SERIES SIZZLE

“Hacks’” wardrobe department makes it clear that glitter is back with a vengeance. The Disco era’s demand to return its glitz is being ignored. I have noticed the increase in sparkly clothes being worn by average concert-goers here in Austin. Check out the wardrobe for “Hacks.” You’ll get the idea in the opening sequence for series three. We see a tall woman in a dazzling bejeweled long coat walking confidently into a casino. I’m sure everyone in the theater this Saturday afternoon thought it was Deborah Vance making her entrance. It wasn’t. (Check the trailer above for that glimpse).

SMART’S RESUME

From finding that Jean Smart has been a Type I diabetic since the age of 13 to learning that she lost her husband of 30 years, Richard Gilliland, in March of 2021, it’s been discovery week for me looking back at Jean Smart’s storied career. Delay-wise, there was the writers’ strike, the heart procedure, and the 2 years off television for “Hacks.” It’s hard to feel the funny when negative things impact you.

But veteran character actor Jean Smart is a trooper. She was one of television’s “Designing Women” (1986-1991). She has been in episodes of “Frasier,” “Fargo,” “Watchtower” and, more recently, in 7 episodes of “Mare of Eastwick.” Damien Chazelle (“La La Land”) cast her in  “Babylon” as Elinor St. John, a gossip columnist based on Hedda Hopper and Luella Parsons. In “Hacks” she’s portraying a veteran comedienne based on such pioneering comedy greats as Joan Rivers, Lucille Ball, Phyllis Diller, Elayne Boosler, Rita Rudner, Paula Poundstone and Carol Burnett.

SCHEDULE

Q&A for "Hacks" on March 9th with Jen Statsky, Lucia Aniello, & Paul Downs.

“Hacks” Q&A at SXSW: Jen Statsky, Lucia Aniello, Paul Downs.

“Hacks” has been off the air for two years, leaving those of us who are true fans wondering if it were ever coming back. Didn’t it get renewed? The writer’s strike was given as one of the reasons that the absence was so lengthy. But, in February (2023) Jean Smart announced via her Instagram account that she had had “a heart procedure.” Even now, one department of “Hacks” has supposedly shut down while awaiting her complete recovery. The woman is 73, after all, and enjoying an unparalleled career resurgence.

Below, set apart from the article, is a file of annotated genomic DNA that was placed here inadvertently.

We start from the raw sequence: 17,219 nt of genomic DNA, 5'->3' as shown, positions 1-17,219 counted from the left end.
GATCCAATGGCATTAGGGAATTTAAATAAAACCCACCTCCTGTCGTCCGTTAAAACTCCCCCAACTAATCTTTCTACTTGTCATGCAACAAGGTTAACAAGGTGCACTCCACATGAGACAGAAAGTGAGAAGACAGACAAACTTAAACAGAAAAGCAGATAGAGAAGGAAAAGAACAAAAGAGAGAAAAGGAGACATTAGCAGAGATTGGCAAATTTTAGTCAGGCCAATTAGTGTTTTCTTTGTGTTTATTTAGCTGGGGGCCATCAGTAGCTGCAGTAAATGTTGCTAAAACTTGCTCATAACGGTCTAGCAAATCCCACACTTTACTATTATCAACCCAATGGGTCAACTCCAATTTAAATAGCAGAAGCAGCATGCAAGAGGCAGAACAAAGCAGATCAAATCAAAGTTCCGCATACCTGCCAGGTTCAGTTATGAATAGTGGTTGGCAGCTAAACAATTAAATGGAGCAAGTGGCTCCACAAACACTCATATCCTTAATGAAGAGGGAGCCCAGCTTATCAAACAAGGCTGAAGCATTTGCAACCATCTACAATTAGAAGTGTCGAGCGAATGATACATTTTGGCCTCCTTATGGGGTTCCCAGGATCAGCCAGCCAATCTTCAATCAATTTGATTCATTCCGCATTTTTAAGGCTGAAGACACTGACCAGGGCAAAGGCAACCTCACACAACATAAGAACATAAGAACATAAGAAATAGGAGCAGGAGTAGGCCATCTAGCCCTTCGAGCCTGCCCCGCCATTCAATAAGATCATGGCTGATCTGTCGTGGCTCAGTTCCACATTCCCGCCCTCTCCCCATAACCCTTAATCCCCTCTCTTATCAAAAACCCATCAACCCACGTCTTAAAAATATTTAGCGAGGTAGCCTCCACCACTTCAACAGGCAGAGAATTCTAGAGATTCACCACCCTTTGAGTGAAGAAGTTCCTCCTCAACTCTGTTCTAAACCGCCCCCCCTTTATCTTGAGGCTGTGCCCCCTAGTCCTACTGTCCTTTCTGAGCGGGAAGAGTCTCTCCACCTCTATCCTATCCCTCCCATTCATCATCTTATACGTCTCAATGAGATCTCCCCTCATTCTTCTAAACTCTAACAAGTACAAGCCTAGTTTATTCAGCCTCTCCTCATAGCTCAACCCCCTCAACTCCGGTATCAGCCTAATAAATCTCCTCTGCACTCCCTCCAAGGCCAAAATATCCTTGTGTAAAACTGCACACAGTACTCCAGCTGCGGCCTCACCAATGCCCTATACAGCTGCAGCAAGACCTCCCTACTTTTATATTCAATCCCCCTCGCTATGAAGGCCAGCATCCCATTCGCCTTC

The plan for season three is to air the Premiere episode (which is great) on HBO on May 3rd and then show two episodes a week until the Finale on May 30th. This season there will be guest stars like Helen Hunt, Christina Hendricks, Christopher Lloyd, George Wallace, and Tony Goldwyn. As for what the season holds, said writer Lucia Aniello, “I think there’s maybe a chasm between where they are respectively, in terms of their points-of-view of each other. I think it really brings up a lot, because they are so obviously invested in each other.”

And we, the audience, are so obviously invested in Deborah and Ava.

Lucia Aniello, Paul Downs, and Jen Statsky ("Hacks")

Lucia Aniello, Paul Downs, and Jen Statsky of ‘Hacks,

Hacks Season 3 Premiere
Showrunners: Paul W. Downs, Lucia Aniello, Jen Statsky, Director: Lucia Aniello, Producers: Jen Statsky, Paul W. Downs, Lucia Aniello, Michael Schur, David Miner, Morgan Sackett
A year after parting, Deborah Vance is riding high off the success of her standup special while Ava pursues new opportunities back in Los Angeles. Cast: Jean Smart, Hannah Einbinder, Paul W. Downs, Megan Stalter, Carl Clemons-Hopkins, Kaitlin Olson, Christopher McDonald, Mark Indelicato, Rose Abdoo, Lorenza Izzo (World Premiere)

Billy Preston Bio-Pic “That’s the Way God Planned It” Has World Premiere at SXSW 2024

Billy Preston

Billy Preston, the “Fifth Beatle.”

“Billy Preston: That’s the Way God Planned it” is a documentary from Paris Barclay (“In Treatment,” “Glee”), whose own film accomplishments put him in a class that few can match. It was co-written by Cheo Hodari Coker. This is an outstanding documentary. It  will go right up there with my favorite from last year’s SXSW, “Little Richard: I Am Everything.” (Lisa Cortes) It is a tribute to the man who was multi-talented and always the best musician in the room.

Says the synopsis: “With his signature gospel sound on the Hammond B3, Billy Preston double-handedly elevated the greatest artists of his time – from the Beatles to the Rolling Stones, from Aretha Franklin to Eric Clapton, from Ray Charles to Barbra Streisand to Sly and the Family Stone. In our film, we explore Billy’s career and influence on generations of musicians, as he scored several number one hits of his own and became one of the most sought-after musicians in the world. He did all of this as a soul divided — by his deep roots in the church, in constant conflict with his identity as a gay Black man, searching for a family of his own that would accept him for who he was.”

EARLY LIFE